A celebrated director is called to wrap up a friend and fellow director’s final project, a horror film.
When I read Voice of Our Shadow, I was disappointed to find it not as good as I remembered. Still, I reminded myself, it was only his second book. I looked forward to the other Carroll books I bought in a batch. A Child Across the Sky was one of the many new ones.
It was with a sinking feeling, then, that I soon realized the book wasn’t particularly good. It’s true that it’s part of a series, and I read it out of sequence, but it’s marketed as a stand-alone book.The story has the usual elements of fantasy and magical realism. Unfortunately, it doesn’t have that much to hold our interest.
The book is broken up by messages from the dead, letters, stories-within-a-story, and other devices, but none of them gripped me. In fact, because the narrative presents some things from two perspectives, I initially found them repetitious, not realizing it was intentional. Once I did, though, I didn’t find the stories any more interesting. They provided color, but a lot of it didn’t add up to much.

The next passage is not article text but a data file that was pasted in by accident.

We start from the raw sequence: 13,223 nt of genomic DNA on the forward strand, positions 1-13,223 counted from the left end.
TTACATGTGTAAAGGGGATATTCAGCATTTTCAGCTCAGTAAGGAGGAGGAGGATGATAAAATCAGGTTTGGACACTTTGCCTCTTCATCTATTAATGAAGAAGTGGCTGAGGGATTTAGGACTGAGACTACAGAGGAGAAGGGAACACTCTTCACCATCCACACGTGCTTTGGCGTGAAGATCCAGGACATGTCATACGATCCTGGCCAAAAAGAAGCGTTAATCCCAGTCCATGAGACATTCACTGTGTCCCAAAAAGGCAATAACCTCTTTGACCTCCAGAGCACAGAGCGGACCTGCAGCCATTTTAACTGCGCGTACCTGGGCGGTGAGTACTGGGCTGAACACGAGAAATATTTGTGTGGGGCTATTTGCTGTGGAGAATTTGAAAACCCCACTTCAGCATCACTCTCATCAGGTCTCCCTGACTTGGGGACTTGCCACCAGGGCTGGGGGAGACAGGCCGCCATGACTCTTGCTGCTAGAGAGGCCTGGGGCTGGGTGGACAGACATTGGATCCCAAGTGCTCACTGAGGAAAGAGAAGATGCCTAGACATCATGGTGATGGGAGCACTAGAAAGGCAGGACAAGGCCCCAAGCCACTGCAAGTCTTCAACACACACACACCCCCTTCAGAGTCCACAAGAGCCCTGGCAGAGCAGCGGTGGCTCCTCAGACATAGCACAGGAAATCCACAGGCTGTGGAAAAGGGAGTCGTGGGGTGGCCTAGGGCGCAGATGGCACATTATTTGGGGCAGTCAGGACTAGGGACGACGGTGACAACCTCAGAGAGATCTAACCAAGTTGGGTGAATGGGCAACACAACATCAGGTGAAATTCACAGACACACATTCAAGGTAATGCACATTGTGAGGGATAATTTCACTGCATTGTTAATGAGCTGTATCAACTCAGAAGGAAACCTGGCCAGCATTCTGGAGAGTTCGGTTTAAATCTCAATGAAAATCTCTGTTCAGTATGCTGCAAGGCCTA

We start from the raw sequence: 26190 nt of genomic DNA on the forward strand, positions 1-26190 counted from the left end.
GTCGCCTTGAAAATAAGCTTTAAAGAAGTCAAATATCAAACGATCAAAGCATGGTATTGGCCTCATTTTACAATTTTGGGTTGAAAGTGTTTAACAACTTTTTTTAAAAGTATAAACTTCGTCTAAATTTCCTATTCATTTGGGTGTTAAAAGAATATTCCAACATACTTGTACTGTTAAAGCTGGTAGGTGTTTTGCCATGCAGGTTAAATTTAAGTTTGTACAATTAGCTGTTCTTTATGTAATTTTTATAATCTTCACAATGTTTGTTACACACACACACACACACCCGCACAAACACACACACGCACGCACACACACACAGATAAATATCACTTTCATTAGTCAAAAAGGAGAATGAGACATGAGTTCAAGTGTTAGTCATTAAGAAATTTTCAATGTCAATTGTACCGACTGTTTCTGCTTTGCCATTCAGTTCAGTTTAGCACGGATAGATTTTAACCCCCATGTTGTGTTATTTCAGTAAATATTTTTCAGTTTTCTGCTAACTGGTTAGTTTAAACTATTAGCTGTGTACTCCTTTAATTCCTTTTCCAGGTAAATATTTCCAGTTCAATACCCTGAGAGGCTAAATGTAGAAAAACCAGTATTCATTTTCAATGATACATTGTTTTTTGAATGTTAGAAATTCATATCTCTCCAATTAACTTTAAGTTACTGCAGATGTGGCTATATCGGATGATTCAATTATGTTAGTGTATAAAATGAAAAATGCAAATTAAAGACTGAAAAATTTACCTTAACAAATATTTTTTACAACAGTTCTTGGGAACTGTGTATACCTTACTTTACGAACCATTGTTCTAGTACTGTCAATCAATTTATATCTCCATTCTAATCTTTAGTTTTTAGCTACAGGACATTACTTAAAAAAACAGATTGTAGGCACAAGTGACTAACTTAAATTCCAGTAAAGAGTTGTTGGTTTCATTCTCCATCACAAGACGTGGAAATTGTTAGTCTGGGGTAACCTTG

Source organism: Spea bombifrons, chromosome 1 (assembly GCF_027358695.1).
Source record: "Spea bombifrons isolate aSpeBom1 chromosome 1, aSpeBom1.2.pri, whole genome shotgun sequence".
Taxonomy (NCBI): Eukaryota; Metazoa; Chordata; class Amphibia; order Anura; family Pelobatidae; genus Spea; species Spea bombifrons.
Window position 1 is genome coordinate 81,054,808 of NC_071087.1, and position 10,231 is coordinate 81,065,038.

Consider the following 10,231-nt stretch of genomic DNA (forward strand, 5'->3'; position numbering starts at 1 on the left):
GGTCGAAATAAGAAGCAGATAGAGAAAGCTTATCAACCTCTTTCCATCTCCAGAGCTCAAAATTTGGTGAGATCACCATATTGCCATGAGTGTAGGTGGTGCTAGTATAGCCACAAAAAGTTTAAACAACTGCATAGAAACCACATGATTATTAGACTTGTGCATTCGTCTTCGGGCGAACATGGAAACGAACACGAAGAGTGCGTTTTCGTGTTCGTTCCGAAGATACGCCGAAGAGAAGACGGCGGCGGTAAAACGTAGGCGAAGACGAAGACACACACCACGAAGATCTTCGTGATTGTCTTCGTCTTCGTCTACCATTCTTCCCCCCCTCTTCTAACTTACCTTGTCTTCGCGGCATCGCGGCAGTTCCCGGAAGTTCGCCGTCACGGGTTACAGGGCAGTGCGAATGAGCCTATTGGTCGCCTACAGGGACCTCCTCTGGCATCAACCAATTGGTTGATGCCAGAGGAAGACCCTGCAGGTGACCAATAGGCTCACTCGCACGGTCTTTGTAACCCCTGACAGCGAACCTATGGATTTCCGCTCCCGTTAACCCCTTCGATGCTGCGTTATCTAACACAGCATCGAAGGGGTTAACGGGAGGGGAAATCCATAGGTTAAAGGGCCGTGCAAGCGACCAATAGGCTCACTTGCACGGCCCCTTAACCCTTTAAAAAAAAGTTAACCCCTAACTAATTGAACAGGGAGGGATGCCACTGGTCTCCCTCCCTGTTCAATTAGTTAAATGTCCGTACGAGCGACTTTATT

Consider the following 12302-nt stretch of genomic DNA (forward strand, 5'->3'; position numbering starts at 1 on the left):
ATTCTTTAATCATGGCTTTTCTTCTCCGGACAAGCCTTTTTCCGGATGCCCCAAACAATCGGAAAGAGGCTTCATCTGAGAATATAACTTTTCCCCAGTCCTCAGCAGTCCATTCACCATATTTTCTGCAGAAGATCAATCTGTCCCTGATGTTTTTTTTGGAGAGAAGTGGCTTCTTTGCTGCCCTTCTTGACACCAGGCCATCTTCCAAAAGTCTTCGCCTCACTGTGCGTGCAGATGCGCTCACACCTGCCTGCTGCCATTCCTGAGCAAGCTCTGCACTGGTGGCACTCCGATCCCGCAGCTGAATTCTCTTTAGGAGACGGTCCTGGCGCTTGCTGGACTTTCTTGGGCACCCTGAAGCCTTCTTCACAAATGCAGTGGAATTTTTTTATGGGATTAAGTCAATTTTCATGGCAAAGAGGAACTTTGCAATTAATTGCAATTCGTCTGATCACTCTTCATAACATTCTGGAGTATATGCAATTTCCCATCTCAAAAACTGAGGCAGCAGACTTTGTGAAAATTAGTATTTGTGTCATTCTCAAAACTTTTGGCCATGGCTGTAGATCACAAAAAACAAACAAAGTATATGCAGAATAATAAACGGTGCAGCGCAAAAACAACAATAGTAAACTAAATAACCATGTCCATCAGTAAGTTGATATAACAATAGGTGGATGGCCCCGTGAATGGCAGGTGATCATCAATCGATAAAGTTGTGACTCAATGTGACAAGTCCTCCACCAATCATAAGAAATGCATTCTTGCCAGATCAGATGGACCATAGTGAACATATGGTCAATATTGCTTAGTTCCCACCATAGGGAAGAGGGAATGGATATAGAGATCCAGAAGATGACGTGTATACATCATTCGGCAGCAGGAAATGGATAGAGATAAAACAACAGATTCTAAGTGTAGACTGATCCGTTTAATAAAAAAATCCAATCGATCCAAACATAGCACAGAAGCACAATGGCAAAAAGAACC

In many ways, I found this very similar to Voice of Our Shadow – there are substantial overlaps in approach and plot. That book, however, I found better put together than this, and the ending stronger. Here, while the resolution is uncertain, I found it more vague than intriguing. The writing in general was decent, but the characterizations seemed haphazard, and at times shallow.
All in all, disappointing. Here’s hoping I like the next Carroll book better – I’ve got quite a number left to read.
* As seems to be Open Road Media’s trademark, there were a number of typos and instances of sloppy editing. For a company that seems to focus on serious, ‘literary’ authors, I’d have thought they’d try harder. It doesn’t bode well for the dozen other books I bought from them.